Cameras to ensure around-the-clock monitoring

Shabbir Ahmed Mir May 26, 2010

GILGIT: Cameras have been installed along Attabad’s landslide lake to monitor developments in the next 24 hours as lake-water remained just two metres away from the spillway.

Force Commander Gilgit- Baltistan, Major-General Qamar Javed Bajwa, on Wednesday said that close circuit cameras linked to FCNA, Gilgit and the GHQ had been fitted along the lake so that officials could keep tabs on any important developments. He said water in the lake had almost reached the spillway, so such monitoring was necessary. Officials said that the on-site measurement of the lake had been abandoned because of safety considerations from May 24 onwards. Maj-Gen Bajwa said army medical staff had been put on high alert to cope with an emergency.

He said the army had arranged for the use of four helicopters to assist IDPs stranded in upper Hunza and beyond. In order to restore communication links severed due to the damage to the Karakoram Highway, Bajwa said a 400-foot long bridge capable of bearing 50 tons of weight would be set up in Attabad. “The bridge is ready but it will be strung across the lake only after the water level decreases,” said Bajwa.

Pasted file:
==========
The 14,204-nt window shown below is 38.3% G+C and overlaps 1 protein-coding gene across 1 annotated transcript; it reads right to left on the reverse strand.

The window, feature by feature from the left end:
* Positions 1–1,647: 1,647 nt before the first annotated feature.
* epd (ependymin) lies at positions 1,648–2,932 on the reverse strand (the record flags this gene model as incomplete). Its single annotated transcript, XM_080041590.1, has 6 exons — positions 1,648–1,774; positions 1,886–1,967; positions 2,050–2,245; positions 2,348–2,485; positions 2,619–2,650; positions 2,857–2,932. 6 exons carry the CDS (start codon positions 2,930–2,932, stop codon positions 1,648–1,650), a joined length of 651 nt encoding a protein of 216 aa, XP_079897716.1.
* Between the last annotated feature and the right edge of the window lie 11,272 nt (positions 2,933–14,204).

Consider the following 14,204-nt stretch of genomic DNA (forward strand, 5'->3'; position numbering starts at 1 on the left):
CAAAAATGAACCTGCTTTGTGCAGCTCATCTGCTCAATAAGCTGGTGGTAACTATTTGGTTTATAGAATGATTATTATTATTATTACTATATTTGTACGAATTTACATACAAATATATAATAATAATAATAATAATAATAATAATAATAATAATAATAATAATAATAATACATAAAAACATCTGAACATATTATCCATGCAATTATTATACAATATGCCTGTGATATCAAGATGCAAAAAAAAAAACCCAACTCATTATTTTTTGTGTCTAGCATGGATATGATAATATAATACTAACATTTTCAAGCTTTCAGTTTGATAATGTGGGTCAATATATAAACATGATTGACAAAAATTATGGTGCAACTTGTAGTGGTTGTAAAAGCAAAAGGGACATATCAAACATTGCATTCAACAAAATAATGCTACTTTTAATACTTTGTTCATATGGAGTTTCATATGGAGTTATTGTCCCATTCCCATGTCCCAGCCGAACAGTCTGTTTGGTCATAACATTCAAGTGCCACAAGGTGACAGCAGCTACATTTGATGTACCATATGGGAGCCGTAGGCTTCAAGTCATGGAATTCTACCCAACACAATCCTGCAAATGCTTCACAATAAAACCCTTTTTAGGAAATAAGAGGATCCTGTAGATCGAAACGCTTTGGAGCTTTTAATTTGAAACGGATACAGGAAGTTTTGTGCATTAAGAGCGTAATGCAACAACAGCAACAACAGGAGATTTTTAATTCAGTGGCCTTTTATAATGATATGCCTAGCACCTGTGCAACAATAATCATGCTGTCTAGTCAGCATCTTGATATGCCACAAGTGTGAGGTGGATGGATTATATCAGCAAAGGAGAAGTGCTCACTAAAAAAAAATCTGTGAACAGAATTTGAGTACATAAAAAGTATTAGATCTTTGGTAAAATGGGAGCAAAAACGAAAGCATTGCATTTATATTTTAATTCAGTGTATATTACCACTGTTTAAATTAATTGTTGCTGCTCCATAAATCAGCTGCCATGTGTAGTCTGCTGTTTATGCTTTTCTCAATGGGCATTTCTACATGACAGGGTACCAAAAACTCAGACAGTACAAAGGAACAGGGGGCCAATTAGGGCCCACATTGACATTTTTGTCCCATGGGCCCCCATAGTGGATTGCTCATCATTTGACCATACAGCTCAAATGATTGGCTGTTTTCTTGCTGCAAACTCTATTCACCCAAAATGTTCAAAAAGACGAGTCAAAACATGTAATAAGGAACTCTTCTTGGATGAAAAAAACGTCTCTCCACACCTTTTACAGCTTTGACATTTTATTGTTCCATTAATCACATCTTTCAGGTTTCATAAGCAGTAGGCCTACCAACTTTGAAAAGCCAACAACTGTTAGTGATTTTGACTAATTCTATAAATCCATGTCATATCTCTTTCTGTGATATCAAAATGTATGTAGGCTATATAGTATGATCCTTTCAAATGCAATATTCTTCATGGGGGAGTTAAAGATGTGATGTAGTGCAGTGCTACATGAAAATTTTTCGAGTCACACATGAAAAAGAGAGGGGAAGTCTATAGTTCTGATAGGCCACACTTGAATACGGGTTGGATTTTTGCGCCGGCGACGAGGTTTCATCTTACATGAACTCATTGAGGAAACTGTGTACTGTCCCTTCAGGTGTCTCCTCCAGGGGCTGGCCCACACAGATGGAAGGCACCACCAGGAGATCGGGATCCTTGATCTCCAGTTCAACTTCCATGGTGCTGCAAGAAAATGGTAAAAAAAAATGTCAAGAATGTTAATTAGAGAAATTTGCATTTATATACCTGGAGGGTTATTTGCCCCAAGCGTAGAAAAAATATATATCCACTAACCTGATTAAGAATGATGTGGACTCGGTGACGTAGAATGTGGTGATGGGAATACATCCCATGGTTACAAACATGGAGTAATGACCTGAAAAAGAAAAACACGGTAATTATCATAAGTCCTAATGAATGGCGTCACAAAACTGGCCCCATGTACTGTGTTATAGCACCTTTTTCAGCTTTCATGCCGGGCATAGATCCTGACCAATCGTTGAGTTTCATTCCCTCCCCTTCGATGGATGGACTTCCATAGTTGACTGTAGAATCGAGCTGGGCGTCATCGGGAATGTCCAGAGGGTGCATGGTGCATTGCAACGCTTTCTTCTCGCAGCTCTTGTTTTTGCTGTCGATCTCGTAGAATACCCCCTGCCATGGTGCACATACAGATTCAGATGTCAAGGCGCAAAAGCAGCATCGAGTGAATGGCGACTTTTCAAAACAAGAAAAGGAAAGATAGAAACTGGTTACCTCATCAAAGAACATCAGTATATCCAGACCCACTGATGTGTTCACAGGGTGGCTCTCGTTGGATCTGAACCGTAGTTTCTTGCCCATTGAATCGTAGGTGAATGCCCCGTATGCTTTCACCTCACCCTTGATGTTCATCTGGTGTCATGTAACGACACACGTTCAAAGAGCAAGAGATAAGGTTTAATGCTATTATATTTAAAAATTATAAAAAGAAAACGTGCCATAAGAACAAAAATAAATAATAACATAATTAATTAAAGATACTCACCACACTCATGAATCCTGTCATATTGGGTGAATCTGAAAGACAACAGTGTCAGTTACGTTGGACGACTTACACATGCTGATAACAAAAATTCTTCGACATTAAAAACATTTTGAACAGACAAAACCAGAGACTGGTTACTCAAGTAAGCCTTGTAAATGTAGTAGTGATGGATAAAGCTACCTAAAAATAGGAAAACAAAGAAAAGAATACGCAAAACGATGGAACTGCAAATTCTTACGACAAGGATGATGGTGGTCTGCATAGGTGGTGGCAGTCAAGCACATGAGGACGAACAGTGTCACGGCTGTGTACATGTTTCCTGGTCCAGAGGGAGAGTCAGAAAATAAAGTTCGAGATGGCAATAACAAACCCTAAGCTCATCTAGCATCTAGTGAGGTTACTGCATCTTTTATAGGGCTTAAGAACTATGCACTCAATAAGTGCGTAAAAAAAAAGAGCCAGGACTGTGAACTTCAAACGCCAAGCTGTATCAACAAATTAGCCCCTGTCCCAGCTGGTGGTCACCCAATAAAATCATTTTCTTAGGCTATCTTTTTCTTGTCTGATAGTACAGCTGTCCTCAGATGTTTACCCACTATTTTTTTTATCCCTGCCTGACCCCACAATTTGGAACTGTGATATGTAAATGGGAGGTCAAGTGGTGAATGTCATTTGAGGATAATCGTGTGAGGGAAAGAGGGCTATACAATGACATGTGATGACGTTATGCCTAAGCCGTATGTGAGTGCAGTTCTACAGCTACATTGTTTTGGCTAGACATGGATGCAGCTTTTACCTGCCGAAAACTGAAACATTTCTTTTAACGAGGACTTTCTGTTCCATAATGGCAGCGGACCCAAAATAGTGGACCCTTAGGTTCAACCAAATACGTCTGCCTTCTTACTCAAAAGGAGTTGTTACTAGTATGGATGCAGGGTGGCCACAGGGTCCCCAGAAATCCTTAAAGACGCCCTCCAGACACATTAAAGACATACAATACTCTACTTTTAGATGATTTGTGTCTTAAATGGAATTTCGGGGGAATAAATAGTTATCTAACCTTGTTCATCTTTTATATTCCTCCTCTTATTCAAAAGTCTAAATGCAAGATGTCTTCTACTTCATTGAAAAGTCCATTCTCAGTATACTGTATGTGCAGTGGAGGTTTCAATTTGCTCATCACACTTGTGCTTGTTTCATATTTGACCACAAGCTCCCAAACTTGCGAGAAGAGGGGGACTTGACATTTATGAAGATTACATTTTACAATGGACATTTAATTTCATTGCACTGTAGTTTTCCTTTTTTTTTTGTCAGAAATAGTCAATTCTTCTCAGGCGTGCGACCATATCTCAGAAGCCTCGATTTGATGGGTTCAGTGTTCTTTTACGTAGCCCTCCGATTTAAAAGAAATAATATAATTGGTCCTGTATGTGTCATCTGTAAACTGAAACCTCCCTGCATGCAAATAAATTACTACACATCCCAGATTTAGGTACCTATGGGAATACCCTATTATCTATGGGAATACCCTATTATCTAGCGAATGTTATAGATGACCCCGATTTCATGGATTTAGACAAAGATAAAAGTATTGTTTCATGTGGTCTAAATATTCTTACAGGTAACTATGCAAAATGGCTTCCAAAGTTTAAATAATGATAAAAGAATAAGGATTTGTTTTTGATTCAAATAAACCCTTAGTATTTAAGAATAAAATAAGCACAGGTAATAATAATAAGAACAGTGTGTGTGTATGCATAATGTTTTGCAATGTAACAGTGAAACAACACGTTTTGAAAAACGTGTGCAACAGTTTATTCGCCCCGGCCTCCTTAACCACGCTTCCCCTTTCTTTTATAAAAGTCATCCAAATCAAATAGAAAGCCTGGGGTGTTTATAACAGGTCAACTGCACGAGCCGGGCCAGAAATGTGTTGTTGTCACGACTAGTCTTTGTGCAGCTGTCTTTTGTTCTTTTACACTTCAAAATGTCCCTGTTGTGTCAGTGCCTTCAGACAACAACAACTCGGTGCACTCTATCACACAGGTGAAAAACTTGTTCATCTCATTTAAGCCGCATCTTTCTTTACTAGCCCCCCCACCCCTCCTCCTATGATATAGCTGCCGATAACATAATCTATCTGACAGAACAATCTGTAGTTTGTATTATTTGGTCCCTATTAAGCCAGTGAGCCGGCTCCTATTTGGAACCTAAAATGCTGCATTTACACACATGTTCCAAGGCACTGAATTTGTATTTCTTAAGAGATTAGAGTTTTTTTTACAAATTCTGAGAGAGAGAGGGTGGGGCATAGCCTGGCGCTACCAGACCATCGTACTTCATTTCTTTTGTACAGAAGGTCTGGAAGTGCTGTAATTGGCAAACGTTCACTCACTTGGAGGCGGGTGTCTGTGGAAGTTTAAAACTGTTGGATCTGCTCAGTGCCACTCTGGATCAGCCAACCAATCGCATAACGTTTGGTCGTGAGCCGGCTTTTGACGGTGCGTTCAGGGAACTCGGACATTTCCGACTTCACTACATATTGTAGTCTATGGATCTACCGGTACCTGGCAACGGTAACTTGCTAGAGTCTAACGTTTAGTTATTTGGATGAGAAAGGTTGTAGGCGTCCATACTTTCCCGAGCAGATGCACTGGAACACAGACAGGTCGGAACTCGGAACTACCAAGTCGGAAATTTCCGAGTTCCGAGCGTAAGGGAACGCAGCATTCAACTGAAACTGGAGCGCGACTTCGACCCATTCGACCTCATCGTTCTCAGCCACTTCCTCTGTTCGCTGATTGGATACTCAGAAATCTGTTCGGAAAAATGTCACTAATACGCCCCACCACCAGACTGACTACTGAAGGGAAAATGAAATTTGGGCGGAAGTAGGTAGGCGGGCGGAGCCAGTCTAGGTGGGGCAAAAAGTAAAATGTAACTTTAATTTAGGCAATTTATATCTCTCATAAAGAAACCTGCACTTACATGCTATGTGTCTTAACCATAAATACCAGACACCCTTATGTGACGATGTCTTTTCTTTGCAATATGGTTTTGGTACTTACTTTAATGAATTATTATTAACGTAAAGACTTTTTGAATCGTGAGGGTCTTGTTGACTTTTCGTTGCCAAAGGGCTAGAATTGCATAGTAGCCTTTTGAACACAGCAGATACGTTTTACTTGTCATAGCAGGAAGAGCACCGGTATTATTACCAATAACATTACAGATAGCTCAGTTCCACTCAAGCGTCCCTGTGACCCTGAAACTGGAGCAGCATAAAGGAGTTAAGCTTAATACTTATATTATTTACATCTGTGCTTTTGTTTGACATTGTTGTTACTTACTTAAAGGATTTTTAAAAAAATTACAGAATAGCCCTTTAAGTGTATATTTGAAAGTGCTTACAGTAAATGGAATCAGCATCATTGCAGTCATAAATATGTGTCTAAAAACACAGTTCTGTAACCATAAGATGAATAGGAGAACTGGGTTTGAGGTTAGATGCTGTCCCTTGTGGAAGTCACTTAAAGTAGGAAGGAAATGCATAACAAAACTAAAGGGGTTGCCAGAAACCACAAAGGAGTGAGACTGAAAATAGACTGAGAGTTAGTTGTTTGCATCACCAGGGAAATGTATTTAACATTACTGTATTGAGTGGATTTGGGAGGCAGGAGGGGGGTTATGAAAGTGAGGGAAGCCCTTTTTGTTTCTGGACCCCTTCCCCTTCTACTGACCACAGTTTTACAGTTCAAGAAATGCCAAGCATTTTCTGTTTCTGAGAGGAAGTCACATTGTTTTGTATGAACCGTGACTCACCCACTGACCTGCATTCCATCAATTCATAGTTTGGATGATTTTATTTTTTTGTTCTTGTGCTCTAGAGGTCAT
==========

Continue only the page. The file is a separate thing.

Explaining why the government didn’t blow up debris that blocked the Hunza River in January, Bajwa said explosives could have triggered more landslides as the area was lying on a fault line. Meanwhile, Chairman of the National Disaster Management Authority Lt-Gen (Retd) Nadeem Ahmed said water from the lake is expected to spill over on May 28. Reports indicated that despite the impending disaster, people in Gulmit were left to fend for themselves without any government support.

“There was no assistance from the Pakistan Bait-ul-Mal,” said an IDP in Gulmit. He said the local hospital didn’t have any doctors and schools were deprived of teachers. In view of the impending disaster, transporters have restricted travel on the Karakoram Highway. Travelers told The Express Tribune that private transport companies were reluctant to travel to Gilgit. The deputy commissioner Gilgit, Asad Zamin, said that travel from Gilgit to Hunza is ‘discouraged’ at the moment but has not been banned.

Published in the Express Tribune, May 27th, 2010.

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